Still, thrift is the kinsman to wealth. Nothing was to be thrown away. I only later saw the wonderful wealth she demonstrated. Life was an economy! Subtle were her greatest lessons. She gave dignity to thrift. She taught all her children to feel pride in constructing the indispensable from things others threw away. A rummage sale bristled with opportunities to keep the winter warm. Secondhand clothes were not vile items cast away by others. Hand-me-downs from my two older brothers were an opportunity to wear things that had already twice proven themselves worthy. There were wonderful things all about us that, in their simplicity, held usable, and left us no need to frequent pretentious shops. Those stores were for people with limited ingenuity.

She also taught us that we were only managers of heaven's gifts. The Lord provided everything. Our daily bread had come from Him, my mother said, and like manna, it lay on the ground to be taken fresh every morning.

Our house backed up to "the tracks." The great locomotives ran only an alley away from our rough-weathered dwelling. The tracks were the parallel footprints of the mammoth dragons that stalked the land in which I lived. They came day and night, and left me dreaming by the steel rails. I much romanticized the great locomotives. Enraptured, I waved at the engineers who rode the iron dragons like powerful warlords on armored beasts.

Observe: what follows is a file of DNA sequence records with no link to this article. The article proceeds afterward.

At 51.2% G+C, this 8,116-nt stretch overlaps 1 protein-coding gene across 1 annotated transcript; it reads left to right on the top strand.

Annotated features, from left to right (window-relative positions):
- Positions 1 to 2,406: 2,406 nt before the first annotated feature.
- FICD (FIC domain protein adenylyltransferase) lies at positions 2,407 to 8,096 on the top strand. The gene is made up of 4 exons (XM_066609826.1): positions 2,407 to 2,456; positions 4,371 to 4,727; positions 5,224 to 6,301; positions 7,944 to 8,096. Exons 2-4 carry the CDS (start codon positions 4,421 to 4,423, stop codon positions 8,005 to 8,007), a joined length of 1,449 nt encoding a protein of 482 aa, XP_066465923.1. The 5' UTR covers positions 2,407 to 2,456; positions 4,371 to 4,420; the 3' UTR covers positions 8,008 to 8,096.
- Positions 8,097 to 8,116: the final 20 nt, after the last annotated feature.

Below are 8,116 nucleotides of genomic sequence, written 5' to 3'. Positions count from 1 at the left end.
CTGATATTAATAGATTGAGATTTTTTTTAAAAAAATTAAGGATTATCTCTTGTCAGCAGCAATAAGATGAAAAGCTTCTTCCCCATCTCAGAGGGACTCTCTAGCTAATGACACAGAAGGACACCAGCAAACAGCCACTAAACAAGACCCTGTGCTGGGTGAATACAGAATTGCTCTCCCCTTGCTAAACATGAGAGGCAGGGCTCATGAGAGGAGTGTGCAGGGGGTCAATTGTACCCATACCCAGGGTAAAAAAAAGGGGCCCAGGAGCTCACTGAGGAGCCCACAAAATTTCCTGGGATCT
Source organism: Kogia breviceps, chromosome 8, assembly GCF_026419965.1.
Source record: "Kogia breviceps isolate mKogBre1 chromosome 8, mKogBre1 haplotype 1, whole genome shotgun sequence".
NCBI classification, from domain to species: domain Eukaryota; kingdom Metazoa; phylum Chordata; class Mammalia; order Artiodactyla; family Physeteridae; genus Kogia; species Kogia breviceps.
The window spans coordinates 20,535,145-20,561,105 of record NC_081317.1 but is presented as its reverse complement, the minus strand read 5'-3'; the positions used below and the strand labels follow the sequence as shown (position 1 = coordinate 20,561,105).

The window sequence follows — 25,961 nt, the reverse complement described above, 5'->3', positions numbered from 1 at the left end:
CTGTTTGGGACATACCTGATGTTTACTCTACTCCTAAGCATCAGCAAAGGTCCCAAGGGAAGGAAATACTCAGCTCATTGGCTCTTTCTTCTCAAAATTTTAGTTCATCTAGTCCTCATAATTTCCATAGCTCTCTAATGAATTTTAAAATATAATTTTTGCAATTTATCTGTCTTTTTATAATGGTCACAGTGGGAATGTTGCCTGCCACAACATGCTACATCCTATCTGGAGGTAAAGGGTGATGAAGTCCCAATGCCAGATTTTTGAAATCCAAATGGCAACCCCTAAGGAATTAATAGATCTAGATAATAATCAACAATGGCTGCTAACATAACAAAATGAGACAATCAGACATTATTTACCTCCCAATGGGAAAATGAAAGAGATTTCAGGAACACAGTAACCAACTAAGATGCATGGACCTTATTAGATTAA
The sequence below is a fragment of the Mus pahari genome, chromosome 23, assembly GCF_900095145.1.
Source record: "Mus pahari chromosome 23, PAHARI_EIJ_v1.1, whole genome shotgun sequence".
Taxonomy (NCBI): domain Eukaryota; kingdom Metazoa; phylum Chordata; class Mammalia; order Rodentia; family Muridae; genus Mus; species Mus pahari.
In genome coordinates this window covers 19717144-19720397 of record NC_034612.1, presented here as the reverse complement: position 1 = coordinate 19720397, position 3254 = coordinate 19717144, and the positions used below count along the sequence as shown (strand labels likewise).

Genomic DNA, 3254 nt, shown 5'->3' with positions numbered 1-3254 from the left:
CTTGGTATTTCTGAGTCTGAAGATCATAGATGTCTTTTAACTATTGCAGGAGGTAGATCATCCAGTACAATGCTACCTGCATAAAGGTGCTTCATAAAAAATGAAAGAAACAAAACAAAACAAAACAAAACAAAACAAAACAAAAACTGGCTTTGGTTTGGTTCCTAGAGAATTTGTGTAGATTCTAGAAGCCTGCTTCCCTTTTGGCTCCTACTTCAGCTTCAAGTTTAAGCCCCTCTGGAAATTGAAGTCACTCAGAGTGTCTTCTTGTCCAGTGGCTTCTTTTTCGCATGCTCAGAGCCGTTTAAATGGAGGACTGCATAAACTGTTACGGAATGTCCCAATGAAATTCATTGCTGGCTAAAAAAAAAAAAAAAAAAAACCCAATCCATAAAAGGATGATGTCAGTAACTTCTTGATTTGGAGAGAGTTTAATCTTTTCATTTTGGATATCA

I think she knew how my reveries constructed dragons from these "puffer-bellies" that drew strings of namby-pamby cars along the silver strands. Some said the tracks went all the way to St. Louis and ended in Los Angeles, but neither of these suppositions intrigued me. The rails held a mysterious enchantment of their own. The tracks were real; so were the steel dragons. So real that their heavy iron wheels would flatten my pennies to the size of dollars. Those same iron wheels sent earthquakes up and down the line as the grumbling steam rattled every window in our tiny house.

But the tracks were not dreaming places to her. While I celebrated their intrigue, she celebrated their gravel beds in which the cross ties, splintered by the spikes, held more than rails. The old wooden cars jolted and banged around during harvest. They would leak, and their spillage was the manna – the daily bread – the windfall to our economy.

She would take a pail and a broom and go to the tracks to sweep the spilled grain, and I would accompany her. The grain we found not only fed our meager flock of chickens, but was a staple in our diet as well.

When the cars were full of wheat, so indeed were the rusty barrels behind our house where we stored the grain we had retrieved from the leaky cars. At harvest time, we worked at gathering the immense piles of trackside grain. I despised the practicality rooted in her thrift. Yet her mundane view of the tracks held life for all her little ones.